What is this… Zotero? “Zotero [zoh-TAIR-oh] is a free, easy-to-use tool to help you collect, organize, cite, and share your research sources. It lives right where you do your work—in the web browser itself.” Download it and give it a try, the program sells itself. In this post, I would like to give you a concrete example of Zotero’s power in the field and some tips for using it in your own research.
First, take a tour of my own Zotero library:
How can you create your own while in the field?
Develop a system for collecting the sources efficiently. Consider how you are collecting your sources, the ease of adding and annotating them on-site, and developing a workflow for post-collection processing. If you are taking pictures of sources, consider processing them into PDFs immediately and saving them into your library. Be sure to create a citation in your library for a source as you find it, that way you have the important citation information (page, publication, etc…) in case it is missed in a photo.
Remember, how you organize your data will have a profound effect on your thinking. Make sure that any digital archive mirrors the best practices of any physical archive. Use the tag system to connect ideas rather than to separate sources into folders you will only look at occasionally. For example, a colleague had a “somewhat ridiculous system” of binders, but it forced him to look back through all of his sources when working on his manuscript. Make sure that digital convenience does not come at the cost of scholarly rigor.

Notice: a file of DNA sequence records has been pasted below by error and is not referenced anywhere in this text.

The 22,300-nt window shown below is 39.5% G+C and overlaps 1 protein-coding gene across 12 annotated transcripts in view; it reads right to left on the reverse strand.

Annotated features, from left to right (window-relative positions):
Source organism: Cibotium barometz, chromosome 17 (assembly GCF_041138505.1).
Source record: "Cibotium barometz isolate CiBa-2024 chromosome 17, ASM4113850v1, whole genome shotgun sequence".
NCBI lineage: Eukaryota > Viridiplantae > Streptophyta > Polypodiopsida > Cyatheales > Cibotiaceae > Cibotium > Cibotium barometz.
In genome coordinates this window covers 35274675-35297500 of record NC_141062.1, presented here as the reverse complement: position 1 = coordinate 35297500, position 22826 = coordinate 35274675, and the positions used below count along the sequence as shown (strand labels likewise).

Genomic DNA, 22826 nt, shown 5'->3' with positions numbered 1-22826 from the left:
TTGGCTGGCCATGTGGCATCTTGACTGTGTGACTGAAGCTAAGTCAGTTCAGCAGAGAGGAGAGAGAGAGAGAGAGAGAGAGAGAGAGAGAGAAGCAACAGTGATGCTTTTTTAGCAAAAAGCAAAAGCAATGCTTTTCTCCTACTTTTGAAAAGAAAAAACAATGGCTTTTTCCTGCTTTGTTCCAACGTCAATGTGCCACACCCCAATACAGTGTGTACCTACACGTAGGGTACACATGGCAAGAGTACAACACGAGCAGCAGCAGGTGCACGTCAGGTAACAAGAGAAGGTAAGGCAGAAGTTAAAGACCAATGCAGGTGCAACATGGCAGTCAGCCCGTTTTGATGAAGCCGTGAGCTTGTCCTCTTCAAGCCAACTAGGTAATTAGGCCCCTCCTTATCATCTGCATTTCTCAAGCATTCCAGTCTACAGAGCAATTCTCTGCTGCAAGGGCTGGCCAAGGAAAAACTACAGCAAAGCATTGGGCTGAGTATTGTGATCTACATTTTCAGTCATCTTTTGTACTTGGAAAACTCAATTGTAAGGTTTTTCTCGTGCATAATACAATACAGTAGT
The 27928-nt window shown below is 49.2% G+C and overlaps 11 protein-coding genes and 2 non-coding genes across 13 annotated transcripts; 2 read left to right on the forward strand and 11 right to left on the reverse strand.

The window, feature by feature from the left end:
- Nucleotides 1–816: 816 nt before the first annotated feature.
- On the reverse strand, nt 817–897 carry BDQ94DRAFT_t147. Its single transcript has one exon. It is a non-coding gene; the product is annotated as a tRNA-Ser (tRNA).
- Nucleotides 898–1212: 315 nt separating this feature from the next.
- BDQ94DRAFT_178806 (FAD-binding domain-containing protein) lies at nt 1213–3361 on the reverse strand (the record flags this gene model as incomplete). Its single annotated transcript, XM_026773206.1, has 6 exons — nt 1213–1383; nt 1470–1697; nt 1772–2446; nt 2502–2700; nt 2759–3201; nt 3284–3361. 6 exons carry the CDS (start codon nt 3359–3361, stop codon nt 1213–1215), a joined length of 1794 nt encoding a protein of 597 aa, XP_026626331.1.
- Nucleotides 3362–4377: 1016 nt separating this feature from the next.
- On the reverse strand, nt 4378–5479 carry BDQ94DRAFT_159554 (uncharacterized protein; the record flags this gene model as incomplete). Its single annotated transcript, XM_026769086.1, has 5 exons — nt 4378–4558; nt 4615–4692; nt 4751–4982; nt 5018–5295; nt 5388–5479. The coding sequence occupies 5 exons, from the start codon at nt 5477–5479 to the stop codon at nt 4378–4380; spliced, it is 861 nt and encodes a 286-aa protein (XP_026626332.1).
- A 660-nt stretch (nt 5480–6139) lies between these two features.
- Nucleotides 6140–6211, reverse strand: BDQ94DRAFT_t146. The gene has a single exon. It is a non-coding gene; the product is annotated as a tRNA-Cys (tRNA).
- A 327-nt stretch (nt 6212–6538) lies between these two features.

Storage space is limited. Zotero gives you 100MB of free storage on its servers, but more space can be purchased for reasonable rates. You can also cut some fat off of your images by optimizing them. Try and make sure you are taking good pictures with plenty of light so that you can be flexible with editing your photos to be lighter while remaining readable.
Annotate! The purpose of having a digital collection of your archival sources it to work with said sources. This means being diligent about your annotation and tagging. You might not have time to read a source in its entirety as you collect it, but make life easier by always leaving a brief child note explaining what is contained in the source and why it is relevant. Use your time in the field wisely by tagging your sources as you move forward. The tags are easy to edit, rename, and sort which means they can keep pace with your thoughts as you swap themes and perspectives in your work.
Do you use different software for your bibliographic data? How would you use Zotero in the field in a different discipline? Do you have a suggestion for how to organize archival sources digitally or analog? Leave a comment!